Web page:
The last edition of Insumisión started with news of the national teachers strike in Mexico and that’s where we’ll kick things off here. It’s been an intense fifteen days since the National Coordinating Body of Education Workers (CNTE) began an indefinite strike on May 15, primarily against plans by Mexican President Enrique Peña Nieto to implement neoliberal reforms to the country’s education system.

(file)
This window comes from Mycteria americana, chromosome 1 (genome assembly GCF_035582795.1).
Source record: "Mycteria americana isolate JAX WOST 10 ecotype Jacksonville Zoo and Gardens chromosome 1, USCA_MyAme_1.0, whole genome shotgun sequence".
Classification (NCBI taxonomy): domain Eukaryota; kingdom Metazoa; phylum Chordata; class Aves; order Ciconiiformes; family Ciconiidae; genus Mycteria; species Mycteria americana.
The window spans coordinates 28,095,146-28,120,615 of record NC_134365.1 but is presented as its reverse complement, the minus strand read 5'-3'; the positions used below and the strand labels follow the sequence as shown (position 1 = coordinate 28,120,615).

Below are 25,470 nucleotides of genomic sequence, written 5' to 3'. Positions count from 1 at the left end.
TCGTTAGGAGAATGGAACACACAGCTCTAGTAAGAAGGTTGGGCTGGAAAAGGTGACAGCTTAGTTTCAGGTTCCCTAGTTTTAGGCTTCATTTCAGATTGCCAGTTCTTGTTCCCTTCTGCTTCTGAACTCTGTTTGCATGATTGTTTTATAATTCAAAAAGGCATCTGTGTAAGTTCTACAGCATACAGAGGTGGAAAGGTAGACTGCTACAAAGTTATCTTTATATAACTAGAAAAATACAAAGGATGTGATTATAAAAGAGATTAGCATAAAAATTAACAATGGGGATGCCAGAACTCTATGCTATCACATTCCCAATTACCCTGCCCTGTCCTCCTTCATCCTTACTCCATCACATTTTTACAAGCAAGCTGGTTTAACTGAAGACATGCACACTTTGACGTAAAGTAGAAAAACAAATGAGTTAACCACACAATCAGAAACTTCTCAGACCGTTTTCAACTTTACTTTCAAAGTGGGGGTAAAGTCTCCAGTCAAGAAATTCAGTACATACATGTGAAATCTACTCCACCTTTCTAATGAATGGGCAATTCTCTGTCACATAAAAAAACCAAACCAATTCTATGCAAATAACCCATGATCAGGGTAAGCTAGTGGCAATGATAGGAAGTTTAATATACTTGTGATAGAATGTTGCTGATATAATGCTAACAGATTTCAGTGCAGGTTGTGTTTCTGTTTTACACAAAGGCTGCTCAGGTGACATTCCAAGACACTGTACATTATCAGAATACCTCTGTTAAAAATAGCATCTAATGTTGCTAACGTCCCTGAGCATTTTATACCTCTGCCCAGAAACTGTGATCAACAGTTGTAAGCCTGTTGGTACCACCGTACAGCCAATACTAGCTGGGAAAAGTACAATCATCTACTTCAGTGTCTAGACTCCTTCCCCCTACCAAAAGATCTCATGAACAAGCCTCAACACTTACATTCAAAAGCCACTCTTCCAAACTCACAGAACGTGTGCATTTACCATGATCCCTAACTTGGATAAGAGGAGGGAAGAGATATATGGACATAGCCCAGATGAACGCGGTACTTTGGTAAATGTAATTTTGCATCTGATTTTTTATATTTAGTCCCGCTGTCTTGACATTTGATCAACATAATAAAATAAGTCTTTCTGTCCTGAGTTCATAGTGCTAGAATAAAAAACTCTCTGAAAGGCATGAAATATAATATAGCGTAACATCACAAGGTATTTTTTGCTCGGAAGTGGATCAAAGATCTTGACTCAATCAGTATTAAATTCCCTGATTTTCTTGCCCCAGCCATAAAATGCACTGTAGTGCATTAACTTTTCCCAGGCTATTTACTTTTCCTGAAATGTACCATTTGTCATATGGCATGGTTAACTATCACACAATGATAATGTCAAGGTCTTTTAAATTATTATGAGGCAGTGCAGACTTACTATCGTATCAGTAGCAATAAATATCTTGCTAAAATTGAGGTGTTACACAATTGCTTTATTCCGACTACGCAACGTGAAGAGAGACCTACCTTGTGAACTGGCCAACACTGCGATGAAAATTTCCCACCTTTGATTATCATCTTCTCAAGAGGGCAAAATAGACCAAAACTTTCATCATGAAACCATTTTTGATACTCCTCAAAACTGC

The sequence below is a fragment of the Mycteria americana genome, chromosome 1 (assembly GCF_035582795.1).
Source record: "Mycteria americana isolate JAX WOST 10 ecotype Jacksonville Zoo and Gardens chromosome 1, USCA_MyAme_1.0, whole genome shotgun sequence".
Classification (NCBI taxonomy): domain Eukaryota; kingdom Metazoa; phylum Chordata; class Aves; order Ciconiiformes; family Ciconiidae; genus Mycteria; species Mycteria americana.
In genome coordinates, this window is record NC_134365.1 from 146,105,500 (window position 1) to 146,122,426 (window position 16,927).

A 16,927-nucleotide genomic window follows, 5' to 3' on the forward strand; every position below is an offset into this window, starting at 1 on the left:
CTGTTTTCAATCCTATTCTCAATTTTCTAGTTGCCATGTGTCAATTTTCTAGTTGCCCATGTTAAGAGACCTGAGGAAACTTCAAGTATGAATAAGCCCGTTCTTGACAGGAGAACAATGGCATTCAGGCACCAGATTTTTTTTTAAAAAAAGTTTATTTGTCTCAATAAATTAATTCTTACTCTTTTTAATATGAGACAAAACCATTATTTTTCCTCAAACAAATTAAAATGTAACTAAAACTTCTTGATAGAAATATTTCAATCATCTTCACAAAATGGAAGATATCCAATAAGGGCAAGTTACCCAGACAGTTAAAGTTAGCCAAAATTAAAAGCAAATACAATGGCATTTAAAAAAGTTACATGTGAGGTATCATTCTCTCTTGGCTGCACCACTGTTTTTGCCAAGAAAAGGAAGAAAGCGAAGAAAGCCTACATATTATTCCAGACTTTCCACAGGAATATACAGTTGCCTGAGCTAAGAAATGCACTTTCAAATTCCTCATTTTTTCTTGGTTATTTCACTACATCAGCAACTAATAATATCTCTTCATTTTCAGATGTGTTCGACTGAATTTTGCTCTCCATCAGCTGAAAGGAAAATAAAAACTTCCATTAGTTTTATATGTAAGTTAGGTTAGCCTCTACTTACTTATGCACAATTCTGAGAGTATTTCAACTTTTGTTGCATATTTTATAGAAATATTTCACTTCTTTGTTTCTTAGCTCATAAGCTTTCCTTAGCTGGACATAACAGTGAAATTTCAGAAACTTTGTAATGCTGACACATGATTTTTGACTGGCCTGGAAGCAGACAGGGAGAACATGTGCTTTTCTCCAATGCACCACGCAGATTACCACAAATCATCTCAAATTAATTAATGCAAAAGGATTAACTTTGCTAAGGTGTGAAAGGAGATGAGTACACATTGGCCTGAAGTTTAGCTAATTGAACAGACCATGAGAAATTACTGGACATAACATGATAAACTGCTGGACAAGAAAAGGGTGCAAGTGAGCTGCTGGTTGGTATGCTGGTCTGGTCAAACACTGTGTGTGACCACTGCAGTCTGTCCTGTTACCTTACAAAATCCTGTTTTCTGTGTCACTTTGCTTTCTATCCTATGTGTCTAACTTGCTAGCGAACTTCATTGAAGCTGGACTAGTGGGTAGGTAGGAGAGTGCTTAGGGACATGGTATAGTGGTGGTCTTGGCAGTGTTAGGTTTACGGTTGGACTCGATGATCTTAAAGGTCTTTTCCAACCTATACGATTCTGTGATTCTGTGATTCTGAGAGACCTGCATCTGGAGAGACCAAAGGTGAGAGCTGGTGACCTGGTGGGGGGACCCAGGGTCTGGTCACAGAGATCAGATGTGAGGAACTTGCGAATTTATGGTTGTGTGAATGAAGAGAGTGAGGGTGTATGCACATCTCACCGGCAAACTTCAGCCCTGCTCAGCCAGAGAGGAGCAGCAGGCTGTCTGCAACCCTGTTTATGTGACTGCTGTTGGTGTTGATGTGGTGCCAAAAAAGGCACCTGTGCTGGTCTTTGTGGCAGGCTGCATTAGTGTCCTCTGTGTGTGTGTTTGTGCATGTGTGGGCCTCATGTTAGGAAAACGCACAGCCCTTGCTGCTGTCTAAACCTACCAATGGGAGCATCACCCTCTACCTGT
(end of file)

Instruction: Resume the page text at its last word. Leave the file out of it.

Since being selected as president in 2012, Peña Nieto has attempted to privatize and standardize the Mexican education system, along with instituting policies to disempower Latin America’s largest union, the National Union of Education Workers (SNTE), and its dissident and more radical faction, the CNTE. In 2013, the CNTE mobilized its base to fight back against similar reform efforts. An article I wrote then gives some context to the developments occurring now, as well as clarifying the distinctions between the SNTE, the CNTE, and their relationships to the state.